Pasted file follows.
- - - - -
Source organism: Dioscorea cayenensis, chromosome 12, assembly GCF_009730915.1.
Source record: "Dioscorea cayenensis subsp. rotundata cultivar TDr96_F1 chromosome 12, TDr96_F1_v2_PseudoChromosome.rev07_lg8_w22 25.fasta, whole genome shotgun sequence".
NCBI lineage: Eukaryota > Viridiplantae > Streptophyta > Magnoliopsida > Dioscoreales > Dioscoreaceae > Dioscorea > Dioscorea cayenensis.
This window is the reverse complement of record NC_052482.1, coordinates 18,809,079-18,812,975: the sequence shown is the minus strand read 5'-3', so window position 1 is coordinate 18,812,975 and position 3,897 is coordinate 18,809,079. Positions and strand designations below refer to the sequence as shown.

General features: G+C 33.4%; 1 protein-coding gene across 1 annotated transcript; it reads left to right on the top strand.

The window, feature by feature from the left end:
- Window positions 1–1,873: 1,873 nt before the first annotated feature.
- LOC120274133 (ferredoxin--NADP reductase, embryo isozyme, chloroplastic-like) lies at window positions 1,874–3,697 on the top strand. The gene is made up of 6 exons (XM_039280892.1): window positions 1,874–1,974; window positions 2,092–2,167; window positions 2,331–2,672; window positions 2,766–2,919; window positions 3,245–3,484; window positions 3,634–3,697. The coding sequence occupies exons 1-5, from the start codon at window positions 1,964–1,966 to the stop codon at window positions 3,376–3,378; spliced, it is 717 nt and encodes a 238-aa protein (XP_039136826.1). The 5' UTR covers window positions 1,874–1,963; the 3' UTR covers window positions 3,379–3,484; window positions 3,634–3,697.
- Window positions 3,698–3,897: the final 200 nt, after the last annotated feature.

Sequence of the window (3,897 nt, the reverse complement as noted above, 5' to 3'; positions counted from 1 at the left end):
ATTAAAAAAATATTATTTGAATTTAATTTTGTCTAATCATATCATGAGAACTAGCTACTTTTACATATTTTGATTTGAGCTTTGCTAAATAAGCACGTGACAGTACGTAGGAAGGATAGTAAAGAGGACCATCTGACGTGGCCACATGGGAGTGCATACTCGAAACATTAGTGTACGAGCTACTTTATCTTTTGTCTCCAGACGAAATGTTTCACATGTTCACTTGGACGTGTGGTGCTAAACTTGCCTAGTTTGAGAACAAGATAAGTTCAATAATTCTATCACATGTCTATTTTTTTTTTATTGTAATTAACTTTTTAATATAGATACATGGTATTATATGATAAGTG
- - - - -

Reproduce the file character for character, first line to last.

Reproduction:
Source organism: Dioscorea cayenensis, chromosome 12, assembly GCF_009730915.1.
Source record: "Dioscorea cayenensis subsp. rotundata cultivar TDr96_F1 chromosome 12, TDr96_F1_v2_PseudoChromosome.rev07_lg8_w22 25.fasta, whole genome shotgun sequence".
NCBI lineage: Eukaryota > Viridiplantae > Streptophyta > Magnoliopsida > Dioscoreales > Dioscoreaceae > Dioscorea > Dioscorea cayenensis.
This window is the reverse complement of record NC_052482.1, coordinates 18,809,079-18,812,975: the sequence shown is the minus strand read 5'-3', so window position 1 is coordinate 18,812,975 and position 3,897 is coordinate 18,809,079. Positions and strand designations below refer to the sequence as shown.

General features: G+C 33.4%; 1 protein-coding gene across 1 annotated transcript; it reads left to right on the top strand.

The window, feature by feature from the left end:
- Window positions 1–1,873: 1,873 nt before the first annotated feature.
- LOC120274133 (ferredoxin--NADP reductase, embryo isozyme, chloroplastic-like) lies at window positions 1,874–3,697 on the top strand. The gene is made up of 6 exons (XM_039280892.1): window positions 1,874–1,974; window positions 2,092–2,167; window positions 2,331–2,672; window positions 2,766–2,919; window positions 3,245–3,484; window positions 3,634–3,697. The coding sequence occupies exons 1-5, from the start codon at window positions 1,964–1,966 to the stop codon at window positions 3,376–3,378; spliced, it is 717 nt and encodes a 238-aa protein (XP_039136826.1). The 5' UTR covers window positions 1,874–1,963; the 3' UTR covers window positions 3,379–3,484; window positions 3,634–3,697.
- Window positions 3,698–3,897: the final 200 nt, after the last annotated feature.

Sequence of the window (3,897 nt, the reverse complement as noted above, 5' to 3'; positions counted from 1 at the left end):
ATTAAAAAAATATTATTTGAATTTAATTTTGTCTAATCATATCATGAGAACTAGCTACTTTTACATATTTTGATTTGAGCTTTGCTAAATAAGCACGTGACAGTACGTAGGAAGGATAGTAAAGAGGACCATCTGACGTGGCCACATGGGAGTGCATACTCGAAACATTAGTGTACGAGCTACTTTATCTTTTGTCTCCAGACGAAATGTTTCACATGTTCACTTGGACGTGTGGTGCTAAACTTGCCTAGTTTGAGAACAAGATAAGTTCAATAATTCTATCACATGTCTATTTTTTTTTTATTGTAATTAACTTTTTAATATAGATACATGGTATTATATGATAAGTG